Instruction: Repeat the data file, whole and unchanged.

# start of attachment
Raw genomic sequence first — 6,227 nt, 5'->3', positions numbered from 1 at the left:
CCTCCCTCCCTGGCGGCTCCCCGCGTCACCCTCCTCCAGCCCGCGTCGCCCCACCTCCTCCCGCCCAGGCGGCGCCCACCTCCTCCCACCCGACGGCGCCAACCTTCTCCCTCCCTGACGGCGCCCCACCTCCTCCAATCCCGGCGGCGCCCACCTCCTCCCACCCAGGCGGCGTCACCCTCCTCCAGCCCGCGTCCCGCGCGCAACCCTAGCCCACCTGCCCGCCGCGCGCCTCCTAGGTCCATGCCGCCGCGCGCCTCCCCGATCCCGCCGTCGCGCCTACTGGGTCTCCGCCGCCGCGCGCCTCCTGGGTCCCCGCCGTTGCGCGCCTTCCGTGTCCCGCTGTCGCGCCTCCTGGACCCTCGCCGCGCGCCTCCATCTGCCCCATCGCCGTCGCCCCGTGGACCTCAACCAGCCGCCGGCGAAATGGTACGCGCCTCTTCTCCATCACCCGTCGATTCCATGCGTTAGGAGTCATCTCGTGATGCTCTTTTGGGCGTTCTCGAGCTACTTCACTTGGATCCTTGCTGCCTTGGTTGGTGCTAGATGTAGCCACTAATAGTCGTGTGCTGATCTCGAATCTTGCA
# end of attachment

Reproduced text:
Raw genomic sequence first — 6,227 nt, 5'->3', positions numbered from 1 at the left:
CCTCCCTCCCTGGCGGCTCCCCGCGTCACCCTCCTCCAGCCCGCGTCGCCCCACCTCCTCCCGCCCAGGCGGCGCCCACCTCCTCCCACCCGACGGCGCCAACCTTCTCCCTCCCTGACGGCGCCCCACCTCCTCCAATCCCGGCGGCGCCCACCTCCTCCCACCCAGGCGGCGTCACCCTCCTCCAGCCCGCGTCCCGCGCGCAACCCTAGCCCACCTGCCCGCCGCGCGCCTCCTAGGTCCATGCCGCCGCGCGCCTCCCCGATCCCGCCGTCGCGCCTACTGGGTCTCCGCCGCCGCGCGCCTCCTGGGTCCCCGCCGTTGCGCGCCTTCCGTGTCCCGCTGTCGCGCCTCCTGGACCCTCGCCGCGCGCCTCCATCTGCCCCATCGCCGTCGCCCCGTGGACCTCAACCAGCCGCCGGCGAAATGGTACGCGCCTCTTCTCCATCACCCGTCGATTCCATGCGTTAGGAGTCATCTCGTGATGCTCTTTTGGGCGTTCTCGAGCTACTTCACTTGGATCCTTGCTGCCTTGGTTGGTGCTAGATGTAGCCACTAATAGTCGTGTGCTGATCTCGAATCTTGCA